Are you feeling unreal? Are you a stranger to yourself? You may have “Depersonalization Disorder”!
ROFL, forgive me. Like we don’t already have a surfeit of fake diseases in the Diagnostic and Statistical Manual of Mental Disorders (DSM)! Oh, wait! It’s already in the DSM-5, as “Depersonalization/derealization disorder” (DDD).
There is increasing evidence that psychotropic drugs evoke an unbearable state of mind, such as feeling unreal, feeling detached, feeling like a stranger to oneself, not having sensations, or feeling like a walking cadaver — so much so that the person opts for suicide or violence as a means of relief.
Oh, wait again! This sounds just like some of the side effects, or adverse reactions, of various psychiatric drugs! Note that derealization means that the perception of the world and of external reality are altered. Sounds like a hallucination or delusion, which are known side effects of antidepressants.
For example, newer antidepressants have reported side effects of: abnormal thoughts; agitation; akathisia (severe restlessness); anxiety; confusion; delusions; emotional numbing; hallucinations; mood swings; panic attacks; paranoia; suicidal thoughts or behavior; violent behavior; withdrawal symptoms including deeper depression.
And since DDD is in the DSM, a psychiatrist can prescribe additional harmful and addictive psychiatric drugs for this diagnosis.
Psychiatrists do not know what causes these symptoms or how to cure it, and there are no clinical tests which can diagnose it. Diagnosis is based solely on opinion. Treatment is generally an antidepressant or anti-anxiety drug, often in combination with cognitive-behavioral therapy (CBT) which is basically telling the patient what is wrong with them (evaluating for them).
There are whole organizations devoted just to DDD, providing a base for requesting research funds, getting articles published, and of course “treating” victims with more psychiatric drugs — when the actual treatment should include getting off the psychiatric drugs which are causing these side effects in the first place.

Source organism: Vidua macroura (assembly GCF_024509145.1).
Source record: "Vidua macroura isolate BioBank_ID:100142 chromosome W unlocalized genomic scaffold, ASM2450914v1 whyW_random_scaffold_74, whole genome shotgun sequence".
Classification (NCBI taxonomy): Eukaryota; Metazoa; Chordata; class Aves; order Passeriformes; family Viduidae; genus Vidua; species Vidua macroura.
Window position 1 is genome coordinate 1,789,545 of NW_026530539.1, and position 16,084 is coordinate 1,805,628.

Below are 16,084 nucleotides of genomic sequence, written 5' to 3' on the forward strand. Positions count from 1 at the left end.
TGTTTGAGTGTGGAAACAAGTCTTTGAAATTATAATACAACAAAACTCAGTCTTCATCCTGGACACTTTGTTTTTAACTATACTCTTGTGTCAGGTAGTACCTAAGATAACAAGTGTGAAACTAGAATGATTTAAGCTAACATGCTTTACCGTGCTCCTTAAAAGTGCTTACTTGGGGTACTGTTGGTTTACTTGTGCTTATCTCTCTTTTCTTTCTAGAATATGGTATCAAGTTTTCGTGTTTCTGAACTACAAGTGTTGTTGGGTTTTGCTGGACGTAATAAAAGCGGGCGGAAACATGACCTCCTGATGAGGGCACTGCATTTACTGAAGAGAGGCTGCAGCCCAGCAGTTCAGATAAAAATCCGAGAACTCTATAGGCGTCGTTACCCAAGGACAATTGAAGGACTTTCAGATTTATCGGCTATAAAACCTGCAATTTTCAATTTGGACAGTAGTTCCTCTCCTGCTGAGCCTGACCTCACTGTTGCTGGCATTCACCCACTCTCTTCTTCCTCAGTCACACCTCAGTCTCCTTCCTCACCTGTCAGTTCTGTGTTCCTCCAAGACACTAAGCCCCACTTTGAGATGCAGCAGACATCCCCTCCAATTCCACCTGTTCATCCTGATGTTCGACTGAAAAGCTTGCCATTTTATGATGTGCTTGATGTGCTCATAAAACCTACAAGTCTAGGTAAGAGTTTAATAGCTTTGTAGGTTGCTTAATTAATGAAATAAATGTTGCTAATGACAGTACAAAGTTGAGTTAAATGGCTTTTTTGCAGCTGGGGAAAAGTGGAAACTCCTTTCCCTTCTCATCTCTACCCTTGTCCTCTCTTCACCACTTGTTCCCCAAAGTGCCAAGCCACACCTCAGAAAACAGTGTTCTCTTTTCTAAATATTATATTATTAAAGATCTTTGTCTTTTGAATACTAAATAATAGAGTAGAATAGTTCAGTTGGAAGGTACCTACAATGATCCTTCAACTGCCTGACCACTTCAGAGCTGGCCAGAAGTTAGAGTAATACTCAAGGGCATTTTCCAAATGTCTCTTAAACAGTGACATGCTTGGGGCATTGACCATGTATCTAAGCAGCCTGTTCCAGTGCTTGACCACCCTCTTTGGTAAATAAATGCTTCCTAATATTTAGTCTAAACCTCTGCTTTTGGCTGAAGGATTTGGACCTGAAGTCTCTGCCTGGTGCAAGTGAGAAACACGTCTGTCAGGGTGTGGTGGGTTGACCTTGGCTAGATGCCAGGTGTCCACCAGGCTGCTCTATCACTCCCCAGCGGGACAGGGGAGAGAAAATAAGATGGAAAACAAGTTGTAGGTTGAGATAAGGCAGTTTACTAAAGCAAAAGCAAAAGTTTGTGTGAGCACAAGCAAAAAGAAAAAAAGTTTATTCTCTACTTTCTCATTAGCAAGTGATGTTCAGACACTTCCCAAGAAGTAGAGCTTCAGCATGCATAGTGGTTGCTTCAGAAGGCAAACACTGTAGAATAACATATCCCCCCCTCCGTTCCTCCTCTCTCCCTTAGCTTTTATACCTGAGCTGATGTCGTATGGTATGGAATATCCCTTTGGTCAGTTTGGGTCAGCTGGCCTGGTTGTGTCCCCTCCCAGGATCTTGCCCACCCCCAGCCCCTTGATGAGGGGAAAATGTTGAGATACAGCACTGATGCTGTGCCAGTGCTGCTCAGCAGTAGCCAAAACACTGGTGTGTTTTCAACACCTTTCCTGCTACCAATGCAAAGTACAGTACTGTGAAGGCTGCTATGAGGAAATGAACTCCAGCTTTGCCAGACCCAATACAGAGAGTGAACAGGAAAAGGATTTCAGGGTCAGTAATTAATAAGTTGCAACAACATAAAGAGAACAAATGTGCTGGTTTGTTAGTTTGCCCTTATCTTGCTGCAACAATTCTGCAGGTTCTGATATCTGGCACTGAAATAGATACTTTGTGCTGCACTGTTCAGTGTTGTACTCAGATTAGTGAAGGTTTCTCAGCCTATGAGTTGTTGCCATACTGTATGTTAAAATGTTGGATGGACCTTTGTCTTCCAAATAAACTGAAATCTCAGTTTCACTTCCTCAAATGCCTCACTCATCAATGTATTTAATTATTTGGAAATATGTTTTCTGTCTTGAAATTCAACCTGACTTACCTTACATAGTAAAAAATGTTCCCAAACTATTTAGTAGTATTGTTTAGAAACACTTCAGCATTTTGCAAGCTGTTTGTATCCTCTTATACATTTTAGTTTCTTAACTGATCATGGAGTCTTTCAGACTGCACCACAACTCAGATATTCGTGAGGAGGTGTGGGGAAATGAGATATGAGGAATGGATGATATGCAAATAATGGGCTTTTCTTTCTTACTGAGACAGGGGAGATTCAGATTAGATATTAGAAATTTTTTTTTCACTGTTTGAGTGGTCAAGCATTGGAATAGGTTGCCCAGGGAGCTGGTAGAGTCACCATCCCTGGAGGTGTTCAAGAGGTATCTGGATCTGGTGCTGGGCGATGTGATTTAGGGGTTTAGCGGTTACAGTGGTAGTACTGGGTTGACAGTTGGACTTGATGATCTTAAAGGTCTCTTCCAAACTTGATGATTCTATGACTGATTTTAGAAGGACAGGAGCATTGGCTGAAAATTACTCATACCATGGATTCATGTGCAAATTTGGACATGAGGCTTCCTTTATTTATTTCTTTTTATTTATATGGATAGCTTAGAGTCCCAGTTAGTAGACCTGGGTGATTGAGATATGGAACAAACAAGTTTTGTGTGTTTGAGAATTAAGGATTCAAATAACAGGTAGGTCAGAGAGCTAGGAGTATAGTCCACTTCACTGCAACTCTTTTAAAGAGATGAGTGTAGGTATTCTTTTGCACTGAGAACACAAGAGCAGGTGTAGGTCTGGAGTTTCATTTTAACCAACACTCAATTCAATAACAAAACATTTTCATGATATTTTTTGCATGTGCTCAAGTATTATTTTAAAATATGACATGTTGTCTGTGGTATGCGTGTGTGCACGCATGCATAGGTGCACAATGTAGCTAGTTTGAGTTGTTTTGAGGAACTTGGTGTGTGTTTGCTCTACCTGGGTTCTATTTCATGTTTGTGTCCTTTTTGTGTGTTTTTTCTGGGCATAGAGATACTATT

What about the person who experiences symptoms of so-called DDD without being on any drugs? Well, yes, Life can certainly include trauma needing some kind of relief; but it shouldn’t include drugs which can continue to cause these same symptoms, making the person a patient for life.
So What Actually Is The Condition Known As Depersonalization or Derealization?
A person’s inability to feel the reality of things stems directly from the introduction of some arbitrary consideration — something which has no basis in natural law or fact. This is often called “superstition.” For example, some person is feeling under the weather, and someone tells them “it’s all due to the lack of Prozac in your diet.” The person’s acceptance of this “solution” to their problem causes some unreality, since it is arbitrary and false. The introduction of any arbitrary thing into a problem or a solution invites further arbitraries to help “explain” it away. Eventually, one’s life becomes one exception after another, all arbitraries trying to correct the original misconception and on down the line.
One resolution is to trace back these arbitraries throughout one’s life and get the original one corrected. Obviously, psychiatric drugs cannot do this, as they merely deaden the nervous system to suppress symptoms and can never actually correct any arbitrary.
Recognize that the real problem is that psychiatrists fraudulently diagnose life’s problems as an “illness”, and stigmatize unwanted behavior as “diseases.” Psychiatry’s stigmatizing labels, programs and treatments are harmful junk science; their diagnoses of “mental disorders” are a hoax – unscientific, fraudulent and harmful. All psychiatric treatments, not just psychiatric drugs, are dangerous.
Contact your public officials and tell them what you think about this.